Psychosocial Stressors and Patterns of Coping in Adolescent Suicide Attempters

By Mathew, Anju; Nanoo, Subha | Indian Journal of Psychological Medicine, January-March 2013 | Go to article overview

Psychosocial Stressors and Patterns of Coping in Adolescent Suicide Attempters


Mathew, Anju, Nanoo, Subha, Indian Journal of Psychological Medicine


Byline: Anju. Mathew, Subha. Nanoo

Context: Different risk factors associated with adolescent suicide attempts have been identified including those of socio-demographic and clinical variables. Relatively, little research has been done in the area of their stressors and coping patterns. Aims: To study the recent psychosocial stressors and patterns of coping associated with adolescent suicide attempts. Settings and Design: Tertiary care hospital, case-control study. Materials and Methods: One hundred consecutive cases of adolescent attempted suicide admitted to the hospital and an equal number of controls, matched individually for age and sex, from the relatives and friends of other patients in the ward, were studied. Assessment included details regarding socio-demographic data, psychiatric and physical morbidity, their recent stressors, and patterns of coping. Stressors were assessed using Presumptive Stressful Life Event Scale and coping strategies by Ways of Coping Questionnaire (revised). Statistical Analysis: Chi-square test and multivariate logistic regression analysis. Results: The number of stressful life events and mean stress scores in the preceding 1 month and certain coping strategies such as confronting, distancing, and escape-avoidance were found to be significant risk factors associated with adolescent suicide attempts. Strategies such as self-control, seeking social support, accepting responsibilities, problem solving, and positive appraisal act as protective factors. Conclusions: Recent stressors and strategies such as confronting, distancing, and escape-avoidance are significant risk factors associated with adolescent suicide attempts, whereas certain coping strategies act as protective factors. Teaching adolescents these protective coping patterns may be a promising strategy for prevention of adolescent suicide attempts.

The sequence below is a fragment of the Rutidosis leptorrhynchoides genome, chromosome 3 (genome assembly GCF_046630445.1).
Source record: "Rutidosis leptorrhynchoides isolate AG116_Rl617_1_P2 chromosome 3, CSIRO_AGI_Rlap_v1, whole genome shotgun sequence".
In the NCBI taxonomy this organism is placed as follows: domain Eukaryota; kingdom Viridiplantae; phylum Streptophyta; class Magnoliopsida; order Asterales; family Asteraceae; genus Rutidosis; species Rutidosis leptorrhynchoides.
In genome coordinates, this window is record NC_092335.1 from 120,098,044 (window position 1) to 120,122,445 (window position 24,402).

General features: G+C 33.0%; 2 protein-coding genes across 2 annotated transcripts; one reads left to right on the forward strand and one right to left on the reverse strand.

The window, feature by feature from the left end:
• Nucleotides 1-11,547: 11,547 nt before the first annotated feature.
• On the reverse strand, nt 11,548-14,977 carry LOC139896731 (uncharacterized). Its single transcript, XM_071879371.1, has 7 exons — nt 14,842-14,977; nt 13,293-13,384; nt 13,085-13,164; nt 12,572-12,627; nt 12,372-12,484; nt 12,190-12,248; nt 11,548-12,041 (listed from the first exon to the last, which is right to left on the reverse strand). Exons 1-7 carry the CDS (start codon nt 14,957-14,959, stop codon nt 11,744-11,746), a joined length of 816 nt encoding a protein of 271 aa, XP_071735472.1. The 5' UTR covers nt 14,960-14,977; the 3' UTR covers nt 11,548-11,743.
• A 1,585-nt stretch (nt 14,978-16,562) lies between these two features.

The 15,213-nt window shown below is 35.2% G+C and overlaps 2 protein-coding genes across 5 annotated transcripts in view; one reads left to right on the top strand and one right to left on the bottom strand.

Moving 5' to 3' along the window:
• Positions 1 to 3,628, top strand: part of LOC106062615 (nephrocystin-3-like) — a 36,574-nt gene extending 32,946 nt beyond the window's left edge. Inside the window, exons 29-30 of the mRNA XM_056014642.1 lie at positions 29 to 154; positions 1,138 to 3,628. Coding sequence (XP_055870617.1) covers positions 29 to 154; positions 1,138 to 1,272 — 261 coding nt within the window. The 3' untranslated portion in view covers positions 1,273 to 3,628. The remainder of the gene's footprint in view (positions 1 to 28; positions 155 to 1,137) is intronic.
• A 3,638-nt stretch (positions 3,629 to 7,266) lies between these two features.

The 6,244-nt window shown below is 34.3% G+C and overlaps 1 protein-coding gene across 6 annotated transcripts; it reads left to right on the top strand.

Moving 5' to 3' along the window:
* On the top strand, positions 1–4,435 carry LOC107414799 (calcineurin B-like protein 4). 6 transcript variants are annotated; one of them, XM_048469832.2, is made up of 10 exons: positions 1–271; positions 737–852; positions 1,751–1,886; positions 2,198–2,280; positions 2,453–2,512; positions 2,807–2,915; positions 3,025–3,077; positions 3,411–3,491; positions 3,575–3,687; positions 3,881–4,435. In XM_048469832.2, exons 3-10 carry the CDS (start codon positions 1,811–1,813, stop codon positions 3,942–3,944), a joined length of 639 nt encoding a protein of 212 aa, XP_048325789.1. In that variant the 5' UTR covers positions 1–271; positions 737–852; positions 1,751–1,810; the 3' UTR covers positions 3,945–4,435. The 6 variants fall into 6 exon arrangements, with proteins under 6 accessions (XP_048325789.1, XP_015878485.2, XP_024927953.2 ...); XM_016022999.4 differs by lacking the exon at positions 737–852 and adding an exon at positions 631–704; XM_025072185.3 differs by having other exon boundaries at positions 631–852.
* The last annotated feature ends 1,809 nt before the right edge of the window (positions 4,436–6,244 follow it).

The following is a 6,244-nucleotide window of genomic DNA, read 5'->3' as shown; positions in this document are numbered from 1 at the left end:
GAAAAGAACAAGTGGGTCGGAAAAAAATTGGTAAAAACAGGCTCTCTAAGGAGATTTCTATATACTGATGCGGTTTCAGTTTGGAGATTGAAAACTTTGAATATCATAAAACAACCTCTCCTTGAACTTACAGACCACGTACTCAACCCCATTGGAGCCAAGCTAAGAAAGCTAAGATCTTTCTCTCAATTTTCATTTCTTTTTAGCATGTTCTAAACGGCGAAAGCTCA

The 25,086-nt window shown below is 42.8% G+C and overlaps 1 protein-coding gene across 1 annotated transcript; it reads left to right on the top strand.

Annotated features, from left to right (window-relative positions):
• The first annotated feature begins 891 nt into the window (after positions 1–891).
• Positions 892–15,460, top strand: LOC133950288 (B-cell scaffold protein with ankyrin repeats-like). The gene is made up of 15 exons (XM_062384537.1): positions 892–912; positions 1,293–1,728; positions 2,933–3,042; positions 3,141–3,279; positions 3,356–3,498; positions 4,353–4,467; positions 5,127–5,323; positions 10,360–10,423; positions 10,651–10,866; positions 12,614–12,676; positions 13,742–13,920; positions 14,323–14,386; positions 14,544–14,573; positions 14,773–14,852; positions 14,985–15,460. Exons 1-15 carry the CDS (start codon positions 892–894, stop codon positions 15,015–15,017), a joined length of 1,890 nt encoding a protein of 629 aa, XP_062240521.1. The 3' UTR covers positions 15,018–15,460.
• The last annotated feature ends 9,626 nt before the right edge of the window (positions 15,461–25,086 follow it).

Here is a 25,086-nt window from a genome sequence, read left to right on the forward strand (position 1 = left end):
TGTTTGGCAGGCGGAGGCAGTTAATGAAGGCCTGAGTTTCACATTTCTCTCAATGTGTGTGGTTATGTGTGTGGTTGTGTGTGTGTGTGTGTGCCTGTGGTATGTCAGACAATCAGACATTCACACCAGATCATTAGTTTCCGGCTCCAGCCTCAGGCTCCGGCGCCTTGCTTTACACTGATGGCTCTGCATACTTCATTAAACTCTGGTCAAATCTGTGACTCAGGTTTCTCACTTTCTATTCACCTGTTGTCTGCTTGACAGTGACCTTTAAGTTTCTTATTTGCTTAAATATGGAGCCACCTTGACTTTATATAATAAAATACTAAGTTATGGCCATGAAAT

Introduction

According to the World Health Organization, almost 1 million people die from suicide every year. Attempted suicides are about 20 times more. Rates among young people have been increasing to such an extent that they are now the group at highest risk in a third of countries. [sup][1] Suicide ranks as the second cause of death worldwide among 15-19 year olds, with at least one lakh adolescents dying by suicide every year. [sup][2]

The National Crime Records Bureau (India), reports that in 2011, more than one lakh (135,585) persons committed suicide. Around 2.24% of the victims were children up to 14 years, whereas 35.4% suicide victims were youths in the age group of 15-29 years showing that the suicidal behavior increases markedly during adolescence. [sup][3]

Adolescents who attempt suicide, in clinical samples, are a heterogeneous group. [sup][4] Different risk factors associated with adolescent suicide attempts have been identified including those of socio-demographic and clinical variables. [sup][5],[6],[7],[8],[9],[10] Relatively little research has been done in the area of their stressors and coping patterns. [sup][11],[12] and hence this attempt to examine these factors is in more detail.

This study, in particular, aims at identifying the psychosocial risk factors and patterns of coping associated with adolescent attempted suicides so that necessary steps can be implemented to cut down the rates and prevent the family and the society from such a heavy loss.

Materials and Methods

The study was conducted in a tertiary care hospital after clearance from the Human Ethical Committee of the Institution. It was designed to be a hospital-based case-control study. One hundred consecutive cases admitted to Medicine and Surgery wards of the hospital were recruited for the study. One hundred age- and sex-matched controls were also recruited for the purpose of the study.

Inclusion criteria

*A case of adolescent suicide attempt was defined as "an adolescent (13-19 years of age) who had made deliberate act of self-harm consciously aimed at self-destruction with non-fatal outcome. …

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